AI innovations are elusive—AI policy response must take into consideration
AI appears to be highly elusive in terms of technology potential. The integration of available hardware and software components quickly leads to concept demonstration. Such crude forms often create an elusive impression that AI solution substituting human intelligence is just about the corner. For example, developing a mobile robot with essential obstacle detection and avoidance capabilities seems to be undergraduate project work. Over the last two decades, many such undergraduate projects have been completed. But the journey of fine-turning this capability in building an autonomous vehicle having level 5 autonomy is a daunting task. As reported, upon investing $80 billion, we still have to go a long way to turn the potential into reality. Many of the AI innovation potentials are like this, creating an illusion of reaching AI singularity.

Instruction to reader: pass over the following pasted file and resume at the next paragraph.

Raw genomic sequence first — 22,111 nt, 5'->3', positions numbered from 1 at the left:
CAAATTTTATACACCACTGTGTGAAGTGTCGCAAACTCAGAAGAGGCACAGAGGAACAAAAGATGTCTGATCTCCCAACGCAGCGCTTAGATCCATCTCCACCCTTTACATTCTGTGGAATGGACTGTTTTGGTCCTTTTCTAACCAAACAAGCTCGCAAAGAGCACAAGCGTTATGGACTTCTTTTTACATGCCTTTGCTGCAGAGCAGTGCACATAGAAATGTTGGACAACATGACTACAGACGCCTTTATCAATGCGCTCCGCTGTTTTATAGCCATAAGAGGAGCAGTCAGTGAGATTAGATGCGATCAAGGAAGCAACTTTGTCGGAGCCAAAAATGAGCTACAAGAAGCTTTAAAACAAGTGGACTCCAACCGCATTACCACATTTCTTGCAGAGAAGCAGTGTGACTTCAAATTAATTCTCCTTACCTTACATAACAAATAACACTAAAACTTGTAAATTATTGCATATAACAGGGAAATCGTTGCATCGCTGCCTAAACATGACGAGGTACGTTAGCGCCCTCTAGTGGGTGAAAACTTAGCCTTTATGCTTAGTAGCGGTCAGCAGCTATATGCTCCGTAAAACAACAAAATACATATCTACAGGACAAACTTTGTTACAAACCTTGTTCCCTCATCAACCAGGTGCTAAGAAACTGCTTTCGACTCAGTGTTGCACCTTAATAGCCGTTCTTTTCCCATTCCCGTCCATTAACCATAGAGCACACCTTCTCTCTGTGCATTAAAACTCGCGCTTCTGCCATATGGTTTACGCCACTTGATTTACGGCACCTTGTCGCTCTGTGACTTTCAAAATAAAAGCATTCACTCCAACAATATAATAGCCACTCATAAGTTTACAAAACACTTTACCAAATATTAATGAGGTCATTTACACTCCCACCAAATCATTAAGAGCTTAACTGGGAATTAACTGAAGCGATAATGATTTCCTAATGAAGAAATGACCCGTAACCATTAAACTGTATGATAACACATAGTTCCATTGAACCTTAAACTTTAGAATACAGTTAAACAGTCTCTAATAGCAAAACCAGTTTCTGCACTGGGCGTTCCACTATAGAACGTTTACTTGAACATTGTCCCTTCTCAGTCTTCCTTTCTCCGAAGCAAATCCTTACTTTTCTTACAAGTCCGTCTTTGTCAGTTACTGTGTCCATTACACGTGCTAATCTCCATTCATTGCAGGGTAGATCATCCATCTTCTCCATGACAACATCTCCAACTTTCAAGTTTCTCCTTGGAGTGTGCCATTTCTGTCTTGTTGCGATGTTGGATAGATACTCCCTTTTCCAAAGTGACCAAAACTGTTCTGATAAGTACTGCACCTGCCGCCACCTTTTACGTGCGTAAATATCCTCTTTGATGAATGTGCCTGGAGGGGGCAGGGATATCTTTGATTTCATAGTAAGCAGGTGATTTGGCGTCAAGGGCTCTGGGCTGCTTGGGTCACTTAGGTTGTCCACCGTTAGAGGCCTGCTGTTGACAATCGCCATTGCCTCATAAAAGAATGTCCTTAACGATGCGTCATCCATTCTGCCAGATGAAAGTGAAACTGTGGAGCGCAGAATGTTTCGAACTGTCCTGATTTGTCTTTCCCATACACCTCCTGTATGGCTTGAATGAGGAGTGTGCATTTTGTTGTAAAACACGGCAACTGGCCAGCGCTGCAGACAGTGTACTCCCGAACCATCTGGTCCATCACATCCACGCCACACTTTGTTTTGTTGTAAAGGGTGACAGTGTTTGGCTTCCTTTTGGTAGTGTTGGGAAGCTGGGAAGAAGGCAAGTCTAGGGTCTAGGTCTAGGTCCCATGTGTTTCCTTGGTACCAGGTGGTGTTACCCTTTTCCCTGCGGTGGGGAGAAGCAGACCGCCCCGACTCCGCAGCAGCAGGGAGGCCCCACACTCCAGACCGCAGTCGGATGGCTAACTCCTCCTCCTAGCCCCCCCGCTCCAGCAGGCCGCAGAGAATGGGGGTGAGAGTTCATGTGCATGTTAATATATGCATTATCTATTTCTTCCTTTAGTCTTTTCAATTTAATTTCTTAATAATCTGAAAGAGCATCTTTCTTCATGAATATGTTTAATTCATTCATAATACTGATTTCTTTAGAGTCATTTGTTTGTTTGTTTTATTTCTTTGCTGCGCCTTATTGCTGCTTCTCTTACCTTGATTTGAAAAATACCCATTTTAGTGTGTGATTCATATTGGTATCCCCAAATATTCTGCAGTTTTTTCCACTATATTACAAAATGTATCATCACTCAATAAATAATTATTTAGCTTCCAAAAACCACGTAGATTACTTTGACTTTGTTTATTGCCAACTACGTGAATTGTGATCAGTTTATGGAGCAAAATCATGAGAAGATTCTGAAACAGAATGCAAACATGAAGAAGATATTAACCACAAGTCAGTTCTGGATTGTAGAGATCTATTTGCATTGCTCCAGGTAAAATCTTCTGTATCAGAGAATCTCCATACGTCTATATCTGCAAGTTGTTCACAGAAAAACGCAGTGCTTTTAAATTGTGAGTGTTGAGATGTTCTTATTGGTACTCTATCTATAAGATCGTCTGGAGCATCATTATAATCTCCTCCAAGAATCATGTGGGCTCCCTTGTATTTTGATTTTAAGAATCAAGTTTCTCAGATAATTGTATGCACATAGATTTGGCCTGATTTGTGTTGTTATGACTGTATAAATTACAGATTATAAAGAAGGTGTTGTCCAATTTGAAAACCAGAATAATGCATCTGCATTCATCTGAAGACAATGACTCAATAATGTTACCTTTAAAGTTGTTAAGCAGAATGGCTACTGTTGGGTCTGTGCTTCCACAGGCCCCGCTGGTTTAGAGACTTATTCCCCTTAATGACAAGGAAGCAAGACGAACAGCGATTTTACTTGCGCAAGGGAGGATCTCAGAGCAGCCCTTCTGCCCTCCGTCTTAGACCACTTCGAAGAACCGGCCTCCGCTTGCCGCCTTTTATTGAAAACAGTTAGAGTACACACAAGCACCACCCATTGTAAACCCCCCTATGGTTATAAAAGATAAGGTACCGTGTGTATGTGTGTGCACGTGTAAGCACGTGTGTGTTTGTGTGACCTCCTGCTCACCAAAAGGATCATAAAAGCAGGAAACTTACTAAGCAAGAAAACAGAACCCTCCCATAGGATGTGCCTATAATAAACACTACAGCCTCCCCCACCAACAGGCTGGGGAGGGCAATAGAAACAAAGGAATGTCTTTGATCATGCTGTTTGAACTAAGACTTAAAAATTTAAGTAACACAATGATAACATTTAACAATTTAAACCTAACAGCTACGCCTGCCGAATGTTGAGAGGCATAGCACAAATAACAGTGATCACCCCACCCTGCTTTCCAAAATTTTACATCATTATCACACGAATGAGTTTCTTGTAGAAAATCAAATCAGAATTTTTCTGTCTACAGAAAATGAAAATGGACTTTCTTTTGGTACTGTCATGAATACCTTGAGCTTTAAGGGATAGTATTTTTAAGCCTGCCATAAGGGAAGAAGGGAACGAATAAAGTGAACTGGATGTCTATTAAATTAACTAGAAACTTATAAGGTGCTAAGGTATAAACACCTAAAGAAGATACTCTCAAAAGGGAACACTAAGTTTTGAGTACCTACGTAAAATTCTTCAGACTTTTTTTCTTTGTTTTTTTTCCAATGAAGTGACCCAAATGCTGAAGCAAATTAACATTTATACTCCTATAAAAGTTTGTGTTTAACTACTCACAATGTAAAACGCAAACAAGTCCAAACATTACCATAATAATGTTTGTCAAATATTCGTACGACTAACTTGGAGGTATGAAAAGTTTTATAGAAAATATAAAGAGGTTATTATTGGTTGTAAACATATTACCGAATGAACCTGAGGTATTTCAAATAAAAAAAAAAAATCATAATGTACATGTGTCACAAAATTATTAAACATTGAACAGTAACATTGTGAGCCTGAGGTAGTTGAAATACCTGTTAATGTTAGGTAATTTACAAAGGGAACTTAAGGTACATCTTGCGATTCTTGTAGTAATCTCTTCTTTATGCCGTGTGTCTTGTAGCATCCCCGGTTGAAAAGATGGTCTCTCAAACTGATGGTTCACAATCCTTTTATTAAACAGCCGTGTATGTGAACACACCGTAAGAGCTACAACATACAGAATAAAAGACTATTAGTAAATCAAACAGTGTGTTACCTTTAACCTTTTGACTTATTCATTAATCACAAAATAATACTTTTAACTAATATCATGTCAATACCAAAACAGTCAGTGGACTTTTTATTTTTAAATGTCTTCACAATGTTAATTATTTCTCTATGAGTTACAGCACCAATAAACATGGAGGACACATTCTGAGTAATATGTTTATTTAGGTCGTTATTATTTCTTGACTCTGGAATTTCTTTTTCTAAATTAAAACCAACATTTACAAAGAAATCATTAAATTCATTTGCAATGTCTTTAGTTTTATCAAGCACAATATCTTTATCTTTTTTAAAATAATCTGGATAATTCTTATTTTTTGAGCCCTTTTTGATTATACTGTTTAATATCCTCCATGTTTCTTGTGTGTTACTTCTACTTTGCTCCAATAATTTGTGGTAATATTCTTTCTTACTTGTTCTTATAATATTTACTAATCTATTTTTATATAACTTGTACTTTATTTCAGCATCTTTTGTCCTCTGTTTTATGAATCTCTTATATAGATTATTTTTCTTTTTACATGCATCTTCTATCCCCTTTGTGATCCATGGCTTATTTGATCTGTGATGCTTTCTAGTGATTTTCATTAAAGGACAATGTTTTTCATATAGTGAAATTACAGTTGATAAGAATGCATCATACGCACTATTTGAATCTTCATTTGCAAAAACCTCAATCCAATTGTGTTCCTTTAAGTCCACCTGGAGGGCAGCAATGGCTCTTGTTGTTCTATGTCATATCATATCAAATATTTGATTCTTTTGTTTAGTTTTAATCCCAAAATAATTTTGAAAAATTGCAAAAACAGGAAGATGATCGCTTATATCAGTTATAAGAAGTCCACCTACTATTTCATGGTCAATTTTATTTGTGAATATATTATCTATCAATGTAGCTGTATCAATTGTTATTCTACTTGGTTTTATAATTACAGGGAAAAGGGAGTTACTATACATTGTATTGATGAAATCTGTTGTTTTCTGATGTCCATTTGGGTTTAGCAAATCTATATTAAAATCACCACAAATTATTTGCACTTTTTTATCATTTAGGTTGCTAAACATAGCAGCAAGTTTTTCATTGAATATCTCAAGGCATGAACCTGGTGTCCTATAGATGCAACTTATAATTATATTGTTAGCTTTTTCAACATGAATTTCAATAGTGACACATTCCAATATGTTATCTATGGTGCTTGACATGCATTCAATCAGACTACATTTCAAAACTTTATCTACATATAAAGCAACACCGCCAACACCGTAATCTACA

AI policy response should focus on managing a long journey
It’s a long journey to turn the potential into useful innovation. Financing this long journey is beyond the reach of start-ups and private initiatives. There is a need for long-term research finance to support the refinement and fusion. Some of those initiatives even may demand research and development efforts running over decades. In the absence of public funding, such potentials will mostly remain untapped.
Moreover, the market for early-stage solutions should also be created. Public procurement policy may also need to be adjusted to create the market. Besides, AI policy response on the transformation of research into innovation should get due priority.
AI is a labor substituting technology